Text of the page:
Could JP Morgan Chase
Be on the Hook for $30 Billion?
May 22, 2012 (EIRNS)—The extent of the losses from the infamous London office derivatives trade by JP Morgan Chase keep rising, and are presently mooted to be in the range of $6-7 billion. But that surely isn't the whole story.
For example, the behemoth announced May 21 that it would not pursue either the dividend increase or the $15 billion stock buyback which CEO Jamie Dimon had announced with such pizazz in March, right after the banks' latest stress tests by the Federal Reserve. The Fed has now told Morgan to abandon its plans to disperse capital, and conserve it instead.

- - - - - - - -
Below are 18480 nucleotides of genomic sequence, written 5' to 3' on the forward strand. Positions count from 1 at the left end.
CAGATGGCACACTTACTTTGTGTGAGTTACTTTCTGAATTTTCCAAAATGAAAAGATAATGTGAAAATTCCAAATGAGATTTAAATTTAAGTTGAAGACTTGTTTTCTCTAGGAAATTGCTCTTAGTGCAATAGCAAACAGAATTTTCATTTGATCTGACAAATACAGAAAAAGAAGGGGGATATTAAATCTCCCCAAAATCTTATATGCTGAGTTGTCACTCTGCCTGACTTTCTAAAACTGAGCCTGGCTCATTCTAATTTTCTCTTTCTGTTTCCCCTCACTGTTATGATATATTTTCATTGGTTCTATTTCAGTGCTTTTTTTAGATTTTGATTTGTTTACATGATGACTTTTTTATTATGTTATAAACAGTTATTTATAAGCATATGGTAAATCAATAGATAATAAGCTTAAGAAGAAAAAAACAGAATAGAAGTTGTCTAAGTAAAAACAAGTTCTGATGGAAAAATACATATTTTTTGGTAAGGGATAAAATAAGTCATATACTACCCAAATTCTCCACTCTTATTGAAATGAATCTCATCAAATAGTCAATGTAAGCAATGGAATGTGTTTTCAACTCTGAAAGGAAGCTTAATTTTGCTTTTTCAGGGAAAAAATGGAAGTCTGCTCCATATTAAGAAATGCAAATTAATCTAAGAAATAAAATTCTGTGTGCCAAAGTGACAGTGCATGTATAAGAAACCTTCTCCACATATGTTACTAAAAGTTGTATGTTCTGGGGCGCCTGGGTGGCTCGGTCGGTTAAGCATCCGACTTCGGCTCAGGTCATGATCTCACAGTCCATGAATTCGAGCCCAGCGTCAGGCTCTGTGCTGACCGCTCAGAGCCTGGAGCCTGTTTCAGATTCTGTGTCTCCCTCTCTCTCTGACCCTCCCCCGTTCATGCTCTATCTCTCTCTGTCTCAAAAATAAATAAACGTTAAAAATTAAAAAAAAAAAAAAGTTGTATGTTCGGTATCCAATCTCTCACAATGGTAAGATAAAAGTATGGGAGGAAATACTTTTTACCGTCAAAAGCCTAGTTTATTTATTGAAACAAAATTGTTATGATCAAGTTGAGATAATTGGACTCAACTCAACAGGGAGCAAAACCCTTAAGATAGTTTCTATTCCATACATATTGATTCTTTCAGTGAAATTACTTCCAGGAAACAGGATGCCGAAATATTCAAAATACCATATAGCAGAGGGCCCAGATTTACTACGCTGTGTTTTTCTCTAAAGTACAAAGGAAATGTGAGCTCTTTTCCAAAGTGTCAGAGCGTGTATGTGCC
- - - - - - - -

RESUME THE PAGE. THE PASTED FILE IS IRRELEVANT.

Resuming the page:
It is, of course, absurd to suggest that the biggest and "best-capitalized" U.S. bank could be facing the chance of failure or a huge bailout—or is it? The website zerohedge.com examined the Federal Reserve's report on the last stress test of JP Morgan Chase, to see if there might be a worst-case "red line" there, at which the Fed would surely order Morgan to conserve capital. Zerohedge.com found that there was a suggestion of such a red line—at a potential for loss (for all potential securities/counterparty losses combined) of about $30 billion.